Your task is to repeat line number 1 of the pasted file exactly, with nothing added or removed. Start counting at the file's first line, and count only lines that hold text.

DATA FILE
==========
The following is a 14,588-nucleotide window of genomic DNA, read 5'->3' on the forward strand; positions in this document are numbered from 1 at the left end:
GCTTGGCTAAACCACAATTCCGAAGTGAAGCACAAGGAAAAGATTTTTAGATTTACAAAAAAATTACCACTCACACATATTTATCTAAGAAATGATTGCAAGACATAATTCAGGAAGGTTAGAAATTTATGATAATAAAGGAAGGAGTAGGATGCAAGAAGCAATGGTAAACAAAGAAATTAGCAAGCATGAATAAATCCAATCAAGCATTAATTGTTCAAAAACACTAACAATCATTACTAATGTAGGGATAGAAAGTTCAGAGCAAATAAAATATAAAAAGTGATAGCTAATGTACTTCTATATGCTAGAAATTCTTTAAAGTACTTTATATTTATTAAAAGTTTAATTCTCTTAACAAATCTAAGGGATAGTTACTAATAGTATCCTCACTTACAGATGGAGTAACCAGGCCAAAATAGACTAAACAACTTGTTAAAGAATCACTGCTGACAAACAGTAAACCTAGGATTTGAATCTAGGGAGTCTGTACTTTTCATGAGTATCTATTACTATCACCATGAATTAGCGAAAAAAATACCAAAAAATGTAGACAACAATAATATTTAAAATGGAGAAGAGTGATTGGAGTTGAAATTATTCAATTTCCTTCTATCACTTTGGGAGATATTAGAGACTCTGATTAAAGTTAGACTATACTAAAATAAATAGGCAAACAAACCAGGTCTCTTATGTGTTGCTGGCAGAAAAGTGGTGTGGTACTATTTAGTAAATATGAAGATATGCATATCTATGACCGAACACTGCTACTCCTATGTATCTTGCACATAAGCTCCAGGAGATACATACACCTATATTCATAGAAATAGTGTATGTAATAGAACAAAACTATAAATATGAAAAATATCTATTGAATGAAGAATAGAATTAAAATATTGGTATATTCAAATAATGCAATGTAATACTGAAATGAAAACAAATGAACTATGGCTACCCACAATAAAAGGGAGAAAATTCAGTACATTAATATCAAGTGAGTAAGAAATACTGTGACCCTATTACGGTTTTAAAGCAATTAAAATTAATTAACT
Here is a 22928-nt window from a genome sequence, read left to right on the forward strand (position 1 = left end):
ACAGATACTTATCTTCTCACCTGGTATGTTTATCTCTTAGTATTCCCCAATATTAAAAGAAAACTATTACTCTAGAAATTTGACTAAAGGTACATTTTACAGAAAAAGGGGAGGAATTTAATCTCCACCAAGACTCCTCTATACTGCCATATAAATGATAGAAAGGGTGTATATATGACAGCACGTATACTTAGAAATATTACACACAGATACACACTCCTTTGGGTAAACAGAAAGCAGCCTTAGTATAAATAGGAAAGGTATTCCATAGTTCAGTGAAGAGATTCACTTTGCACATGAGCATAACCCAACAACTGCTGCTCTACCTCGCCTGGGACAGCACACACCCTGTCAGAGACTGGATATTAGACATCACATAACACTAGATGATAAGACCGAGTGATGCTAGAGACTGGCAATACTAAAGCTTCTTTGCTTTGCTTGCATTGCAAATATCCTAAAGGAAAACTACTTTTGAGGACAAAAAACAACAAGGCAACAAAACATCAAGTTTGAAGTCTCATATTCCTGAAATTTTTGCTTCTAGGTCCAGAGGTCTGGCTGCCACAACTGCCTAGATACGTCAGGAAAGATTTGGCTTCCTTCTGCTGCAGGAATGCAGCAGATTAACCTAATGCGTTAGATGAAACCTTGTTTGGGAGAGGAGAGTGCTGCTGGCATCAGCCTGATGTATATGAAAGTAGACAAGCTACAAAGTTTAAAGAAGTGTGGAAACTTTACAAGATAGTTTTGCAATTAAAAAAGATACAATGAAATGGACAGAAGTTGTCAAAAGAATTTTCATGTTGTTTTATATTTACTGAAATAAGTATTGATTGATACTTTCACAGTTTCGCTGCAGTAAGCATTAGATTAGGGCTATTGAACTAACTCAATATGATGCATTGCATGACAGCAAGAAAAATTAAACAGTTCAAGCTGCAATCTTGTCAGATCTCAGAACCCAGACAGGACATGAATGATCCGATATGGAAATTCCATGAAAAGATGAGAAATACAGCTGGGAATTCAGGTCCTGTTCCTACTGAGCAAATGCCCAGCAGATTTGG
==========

The following is a 14,588-nucleotide window of genomic DNA, read 5'->3' on the forward strand; positions in this document are numbered from 1 at the left end: